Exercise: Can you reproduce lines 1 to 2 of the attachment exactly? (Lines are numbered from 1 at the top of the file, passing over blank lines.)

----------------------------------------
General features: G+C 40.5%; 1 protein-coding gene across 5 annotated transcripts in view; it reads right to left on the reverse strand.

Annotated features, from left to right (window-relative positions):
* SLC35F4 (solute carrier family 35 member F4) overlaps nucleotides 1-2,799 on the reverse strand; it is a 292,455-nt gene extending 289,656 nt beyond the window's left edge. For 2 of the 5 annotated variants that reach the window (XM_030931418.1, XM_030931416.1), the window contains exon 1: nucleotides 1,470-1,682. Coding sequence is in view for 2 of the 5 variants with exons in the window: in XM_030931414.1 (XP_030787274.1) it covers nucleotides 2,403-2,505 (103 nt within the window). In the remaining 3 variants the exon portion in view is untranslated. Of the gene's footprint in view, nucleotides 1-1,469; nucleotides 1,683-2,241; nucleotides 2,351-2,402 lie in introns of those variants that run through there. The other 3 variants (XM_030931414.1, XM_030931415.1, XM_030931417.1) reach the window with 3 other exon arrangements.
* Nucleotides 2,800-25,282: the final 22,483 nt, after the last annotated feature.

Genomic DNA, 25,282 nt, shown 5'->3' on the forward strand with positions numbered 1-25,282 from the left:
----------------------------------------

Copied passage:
General features: G+C 40.5%; 1 protein-coding gene across 5 annotated transcripts in view; it reads right to left on the reverse strand.

Annotated features, from left to right (window-relative positions):